The Rhinoceros Auklet is a seabird species that can be found in the North Pacific Ocean, from Japan to the western coast of North America. This bird species belongs to the family Alcidae and is characterized by its striking horn-shaped beak that gives it its name. The Rhinoceros Auklet is medium-sized, measuring 12-16 inches (30-41 cm) in length and weighing between 14-24 ounces (400-700 grams).
One of the distinguishing field marks of the Rhinoceros Auklet is its unique bill structure, which has a pointed horn on the upper mandible that becomes more pronounced during the breeding season. The bill is black in color, as are the eyes, and the birds have a distinctive white patch of feathers around the eyes. The Rhinoceros Auklet also has a black body with white underparts and dark wings.
During the breeding season, Rhinoceros Auklets migrate to their breeding colonies, which can be found on islands and rocky coastal areas in the North Pacific. In North America, they breed on islands along the coast of Alaska and British Columbia. The breeding season starts in late April, and the birds lay a single egg in a burrow or crevice. After the egg is hatched, the parents take turns feeding the chick until it fledges and becomes independent.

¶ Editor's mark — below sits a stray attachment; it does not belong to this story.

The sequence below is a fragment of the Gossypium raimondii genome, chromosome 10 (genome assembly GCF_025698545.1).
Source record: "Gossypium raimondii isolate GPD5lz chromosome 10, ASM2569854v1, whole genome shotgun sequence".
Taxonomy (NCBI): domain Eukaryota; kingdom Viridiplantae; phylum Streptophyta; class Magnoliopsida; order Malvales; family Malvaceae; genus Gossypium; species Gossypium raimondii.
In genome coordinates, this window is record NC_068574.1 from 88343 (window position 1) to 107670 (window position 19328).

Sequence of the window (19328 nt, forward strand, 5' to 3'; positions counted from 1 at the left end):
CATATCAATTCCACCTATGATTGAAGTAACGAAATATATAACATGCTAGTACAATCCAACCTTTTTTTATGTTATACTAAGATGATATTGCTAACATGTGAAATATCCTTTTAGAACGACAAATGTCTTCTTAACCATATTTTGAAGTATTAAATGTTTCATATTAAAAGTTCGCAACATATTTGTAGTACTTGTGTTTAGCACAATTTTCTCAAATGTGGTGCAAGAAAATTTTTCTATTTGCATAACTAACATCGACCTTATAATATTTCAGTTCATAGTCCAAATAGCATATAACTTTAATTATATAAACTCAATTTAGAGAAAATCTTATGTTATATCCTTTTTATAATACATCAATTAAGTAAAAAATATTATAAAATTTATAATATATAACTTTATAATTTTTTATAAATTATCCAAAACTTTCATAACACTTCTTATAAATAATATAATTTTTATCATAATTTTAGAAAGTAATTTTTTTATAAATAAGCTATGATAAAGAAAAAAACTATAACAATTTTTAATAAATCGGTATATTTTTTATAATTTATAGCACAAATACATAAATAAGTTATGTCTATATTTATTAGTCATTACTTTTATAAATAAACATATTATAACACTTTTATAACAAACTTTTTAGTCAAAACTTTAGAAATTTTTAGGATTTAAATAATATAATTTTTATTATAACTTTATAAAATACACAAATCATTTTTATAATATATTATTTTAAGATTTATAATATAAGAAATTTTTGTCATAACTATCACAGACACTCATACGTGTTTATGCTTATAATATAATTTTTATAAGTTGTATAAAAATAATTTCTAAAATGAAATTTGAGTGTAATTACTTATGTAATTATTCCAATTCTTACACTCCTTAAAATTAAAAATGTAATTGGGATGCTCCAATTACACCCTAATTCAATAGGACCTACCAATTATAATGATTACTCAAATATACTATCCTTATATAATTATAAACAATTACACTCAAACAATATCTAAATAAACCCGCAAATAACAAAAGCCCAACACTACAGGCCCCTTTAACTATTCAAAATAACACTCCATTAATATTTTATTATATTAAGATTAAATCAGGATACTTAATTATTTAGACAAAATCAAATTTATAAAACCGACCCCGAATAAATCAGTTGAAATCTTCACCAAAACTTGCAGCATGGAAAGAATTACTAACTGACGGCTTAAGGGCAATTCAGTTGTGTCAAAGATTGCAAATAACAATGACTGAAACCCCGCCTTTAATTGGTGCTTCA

Outside of the breeding season, the Rhinoceros Auklet spends most of its time at sea, feeding on small fish and plankton. They are strong fliers and can dive to depths of up to 150 feet (45 meters) in search of food. During the non-breeding season, they can be found from Alaska to California on the western coast of North America, as well as in the Sea of Japan and the Bering Sea.
The Rhinoceros Auklet is an important species in the marine ecosystem, as it helps to control the population of small fish and plankton. However, like many other seabird species, the Rhinoceros Auklet is threatened by pollution, habitat loss, and overfishing. Conservation efforts are underway to protect their breeding colonies and ensure the survival of this unique seabird species.